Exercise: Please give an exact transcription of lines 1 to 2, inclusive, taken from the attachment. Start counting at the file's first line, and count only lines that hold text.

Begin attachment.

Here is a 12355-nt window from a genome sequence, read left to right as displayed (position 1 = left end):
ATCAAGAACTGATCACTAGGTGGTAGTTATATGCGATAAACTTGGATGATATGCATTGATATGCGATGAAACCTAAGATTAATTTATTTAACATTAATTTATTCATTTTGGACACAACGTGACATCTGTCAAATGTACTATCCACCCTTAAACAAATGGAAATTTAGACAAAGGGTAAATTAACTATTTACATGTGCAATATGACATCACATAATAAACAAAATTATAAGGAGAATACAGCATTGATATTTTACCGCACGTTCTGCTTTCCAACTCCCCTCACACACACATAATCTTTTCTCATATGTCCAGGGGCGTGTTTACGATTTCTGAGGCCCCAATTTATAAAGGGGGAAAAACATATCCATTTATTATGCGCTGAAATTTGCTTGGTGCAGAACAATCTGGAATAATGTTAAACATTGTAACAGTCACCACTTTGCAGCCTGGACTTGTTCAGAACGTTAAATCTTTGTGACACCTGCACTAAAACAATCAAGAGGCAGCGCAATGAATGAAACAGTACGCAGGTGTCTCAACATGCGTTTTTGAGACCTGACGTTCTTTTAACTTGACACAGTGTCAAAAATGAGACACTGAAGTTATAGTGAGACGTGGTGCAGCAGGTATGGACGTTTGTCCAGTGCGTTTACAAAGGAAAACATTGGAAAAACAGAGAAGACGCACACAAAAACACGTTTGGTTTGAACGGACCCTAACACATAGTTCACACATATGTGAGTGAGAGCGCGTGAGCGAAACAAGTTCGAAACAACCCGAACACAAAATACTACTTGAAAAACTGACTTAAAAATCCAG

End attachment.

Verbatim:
Here is a 12355-nt window from a genome sequence, read left to right as displayed (position 1 = left end):
ATCAAGAACTGATCACTAGGTGGTAGTTATATGCGATAAACTTGGATGATATGCATTGATATGCGATGAAACCTAAGATTAATTTATTTAACATTAATTTATTCATTTTGGACACAACGTGACATCTGTCAAATGTACTATCCACCCTTAAACAAATGGAAATTTAGACAAAGGGTAAATTAACTATTTACATGTGCAATATGACATCACATAATAAACAAAATTATAAGGAGAATACAGCATTGATATTTTACCGCACGTTCTGCTTTCCAACTCCCCTCACACACACATAATCTTTTCTCATATGTCCAGGGGCGTGTTTACGATTTCTGAGGCCCCAATTTATAAAGGGGGAAAAACATATCCATTTATTATGCGCTGAAATTTGCTTGGTGCAGAACAATCTGGAATAATGTTAAACATTGTAACAGTCACCACTTTGCAGCCTGGACTTGTTCAGAACGTTAAATCTTTGTGACACCTGCACTAAAACAATCAAGAGGCAGCGCAATGAATGAAACAGTACGCAGGTGTCTCAACATGCGTTTTTGAGACCTGACGTTCTTTTAACTTGACACAGTGTCAAAAATGAGACACTGAAGTTATAGTGAGACGTGGTGCAGCAGGTATGGACGTTTGTCCAGTGCGTTTACAAAGGAAAACATTGGAAAAACAGAGAAGACGCACACAAAAACACGTTTGGTTTGAACGGACCCTAACACATAGTTCACACATATGTGAGTGAGAGCGCGTGAGCGAAACAAGTTCGAAACAACCCGAACACAAAATACTACTTGAAAAACTGACTTAAAAATCCAG